Let’s Talk About Mental Health

mental healthIt’s been a year. It’s been a year since I quit my job as a special ed teacher one day, flew to Australia and shaved my head the next day, and got a tattoo three days later. I guess you can say, it’s been a year since my 2007 Britney Spears moment. In this last year, I’ve learned a lot about myself, a lot about mental health, and a lot about society. And while the circumstances surrounding the whole situation weren’t ideal, I think it was necessary for me. I think I really needed to lose it in order to really find myself again. That’s what this whole last year has been. And it’s been incredible. Though I wouldn’t say this is the happiest I’ve ever been—I’ve definitely had times in life when I was happier—I can honestly say this is the most peace I can remember feeling. I’ll take peace over anything.

I’ve learned that a lot of people—maybe even most people— place their identity in their job. It’s not what they do; it’s who they are. While I knew that intellectually, I didn’t think I would become one of those people. But I did. And because being a teacher became my identity, the thought of losing that title was synonymous to losing myself. So I stayed. I spent the weeks looking forward to Friday and spent the weekends dreading Monday’s inevitability. I was drowning in a sea of work and stress, along with growing anxiety and depression, all made worse by undiagnosed burnout. I receive a short reprieve on the weekend, but I knew the waves were coming again Monday. It was exhausting. I was exhausted. So I left. Some people may say (and have said), “That’s why it’s called ‘work’. That’s just reality.” Well, I call BS. Life is too short to dread five days out of a seven-day week. Do what you love. Love what you do. If not, don’t do it.

When I came back from Australia, I met up with a lot of different people and communicated with several people via phone and/or social media. I quickly discovered that so many others were suffering alone also, on the brink of their own mental breakdown. And I can’t help but think that we as a society have to do better. Though the stigma behind seeking mental health help is weakening, it’s definitely still there. Especially for men. For example, if someone were to post that they’re going to work on their physical health by eating right and working out, what is the response? Inevitably that statement is met with tons of “likes” and “loves” and “way to go” comments and “we’re rooting for you” comments. Now, if someone were to post that they’re going to work on their mental health by seeking counseling, what is the response? Likely, a post like that would be met with “sad” and “wow” reactions and “hope you’re doing ok” comments and “praying for you” comments. Seeking mental health isn’t celebrated nearly as enthusiastically as seeking physical health. That absolutely needs to change. To be fair, it is changing, but much work still needs to be done.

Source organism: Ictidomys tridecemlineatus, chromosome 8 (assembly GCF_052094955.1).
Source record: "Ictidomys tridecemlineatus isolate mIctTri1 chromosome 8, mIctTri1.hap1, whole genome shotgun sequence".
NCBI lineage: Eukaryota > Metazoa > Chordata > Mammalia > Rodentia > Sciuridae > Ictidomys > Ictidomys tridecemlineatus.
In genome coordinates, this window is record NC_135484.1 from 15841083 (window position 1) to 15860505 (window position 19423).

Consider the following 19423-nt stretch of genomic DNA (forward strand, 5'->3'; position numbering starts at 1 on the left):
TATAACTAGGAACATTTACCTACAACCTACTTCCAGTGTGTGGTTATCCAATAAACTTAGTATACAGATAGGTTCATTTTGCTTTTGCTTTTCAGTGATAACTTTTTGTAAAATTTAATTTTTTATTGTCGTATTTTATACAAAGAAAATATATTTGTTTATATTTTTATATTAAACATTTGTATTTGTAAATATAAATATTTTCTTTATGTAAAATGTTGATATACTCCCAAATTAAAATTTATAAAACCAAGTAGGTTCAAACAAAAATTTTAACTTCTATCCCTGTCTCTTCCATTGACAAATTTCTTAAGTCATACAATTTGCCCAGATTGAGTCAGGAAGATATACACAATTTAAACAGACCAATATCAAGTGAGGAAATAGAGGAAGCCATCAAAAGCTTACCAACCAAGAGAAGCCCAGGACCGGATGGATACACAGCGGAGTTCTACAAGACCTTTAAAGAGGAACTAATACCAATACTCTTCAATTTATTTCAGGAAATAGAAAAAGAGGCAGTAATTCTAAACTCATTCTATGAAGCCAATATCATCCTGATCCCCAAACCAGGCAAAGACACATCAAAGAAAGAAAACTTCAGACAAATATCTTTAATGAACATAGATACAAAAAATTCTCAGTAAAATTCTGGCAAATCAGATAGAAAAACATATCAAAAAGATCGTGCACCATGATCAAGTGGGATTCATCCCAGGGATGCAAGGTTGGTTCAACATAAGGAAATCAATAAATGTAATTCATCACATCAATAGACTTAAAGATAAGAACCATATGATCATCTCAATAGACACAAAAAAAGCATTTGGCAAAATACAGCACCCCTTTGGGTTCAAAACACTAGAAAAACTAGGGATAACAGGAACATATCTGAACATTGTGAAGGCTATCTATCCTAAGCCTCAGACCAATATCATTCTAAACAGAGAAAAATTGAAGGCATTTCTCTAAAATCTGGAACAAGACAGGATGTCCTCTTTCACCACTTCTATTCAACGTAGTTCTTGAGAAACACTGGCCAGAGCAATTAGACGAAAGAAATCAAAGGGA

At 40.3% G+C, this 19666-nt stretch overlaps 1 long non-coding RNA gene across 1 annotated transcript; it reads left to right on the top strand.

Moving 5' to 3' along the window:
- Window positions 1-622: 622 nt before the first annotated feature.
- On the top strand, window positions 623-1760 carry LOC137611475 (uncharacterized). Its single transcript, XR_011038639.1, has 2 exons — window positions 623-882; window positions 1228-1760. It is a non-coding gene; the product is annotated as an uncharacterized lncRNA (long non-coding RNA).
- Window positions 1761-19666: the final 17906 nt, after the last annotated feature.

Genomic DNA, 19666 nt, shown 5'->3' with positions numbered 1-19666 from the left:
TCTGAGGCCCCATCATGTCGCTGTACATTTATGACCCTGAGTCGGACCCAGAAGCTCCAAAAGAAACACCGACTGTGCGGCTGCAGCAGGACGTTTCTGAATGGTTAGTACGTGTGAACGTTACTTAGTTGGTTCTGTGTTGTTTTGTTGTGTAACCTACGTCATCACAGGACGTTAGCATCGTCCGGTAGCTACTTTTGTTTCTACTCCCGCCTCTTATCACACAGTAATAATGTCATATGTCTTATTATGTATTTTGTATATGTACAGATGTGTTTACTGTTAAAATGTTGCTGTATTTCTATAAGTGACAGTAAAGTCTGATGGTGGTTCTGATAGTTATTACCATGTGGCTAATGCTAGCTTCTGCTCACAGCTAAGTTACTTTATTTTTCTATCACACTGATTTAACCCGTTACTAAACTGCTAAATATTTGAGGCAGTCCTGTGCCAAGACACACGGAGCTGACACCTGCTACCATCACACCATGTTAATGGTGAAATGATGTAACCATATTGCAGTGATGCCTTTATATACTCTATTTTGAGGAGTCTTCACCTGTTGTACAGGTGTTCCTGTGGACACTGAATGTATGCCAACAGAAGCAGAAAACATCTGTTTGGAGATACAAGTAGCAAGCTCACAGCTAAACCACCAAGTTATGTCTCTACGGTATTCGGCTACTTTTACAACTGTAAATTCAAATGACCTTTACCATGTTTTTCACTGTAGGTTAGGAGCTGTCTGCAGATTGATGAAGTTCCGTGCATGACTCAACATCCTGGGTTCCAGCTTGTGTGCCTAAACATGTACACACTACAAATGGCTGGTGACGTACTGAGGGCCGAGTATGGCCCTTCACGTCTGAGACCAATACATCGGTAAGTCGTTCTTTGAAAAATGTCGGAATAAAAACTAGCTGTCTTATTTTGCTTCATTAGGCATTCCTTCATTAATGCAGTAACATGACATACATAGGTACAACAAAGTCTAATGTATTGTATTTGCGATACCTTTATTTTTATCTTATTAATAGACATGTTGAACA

I saw a counselor for about six months and started taking an antidepressant in January, neither of which I am even remotely ashamed. Nor should I be. My only regret is not doing it sooner. After about a month on the meds I remember telling my counselor, “I can’t believe this is how ‘normal’ people feel all the time!” Now, I can already hear some of the comments from some people. “But shouldn’t you just trust God to heal you?” While comments like that are well-meaning, it’s also comments like that that can cause people to die by suicide. I don’t doubt that God can heal depression, anxiety, or anything else for that matter. And I know He does. But I also know that sometimes He doesn’t. I don’t understand why He chooses to heal sometimes and sometimes chooses not to; maybe that’s something I’ll just ask Him one day. What I also know is that He pointed me to a counselor who was awesome for me. He provided an empathetic doctor who listened to me, heard me, saw me, and prescribed me meds. He gave scientists and pharmacologists the knowledge to create the antidepressants. The fact that the first antidepressant I tried worked for me was a miracle in and of itself—most people go through several before they find one that works for them. So, just because He didn’t “heal” me, doesn’t mean He isn’t at work in my life still. Sometimes we ask for a miracle and He sends us people.

If you or anyone else is in need of mental health help, seek it out. It’s out there. And it doesn’t have to cost an arm and a leg. I went to a non-profit counseling service that was free and just took donations, but donations weren’t a requirement to getting treatment. And my meds cost about $14 a month with no insurance. There is no shame in seeking help. And on the flip side, if someone opens up about wanting to better their mental health, think about how you would react if they were wanting to better their physical health, and react the same way. It’s ok to seek help. In many cases it’s necessary to seek help.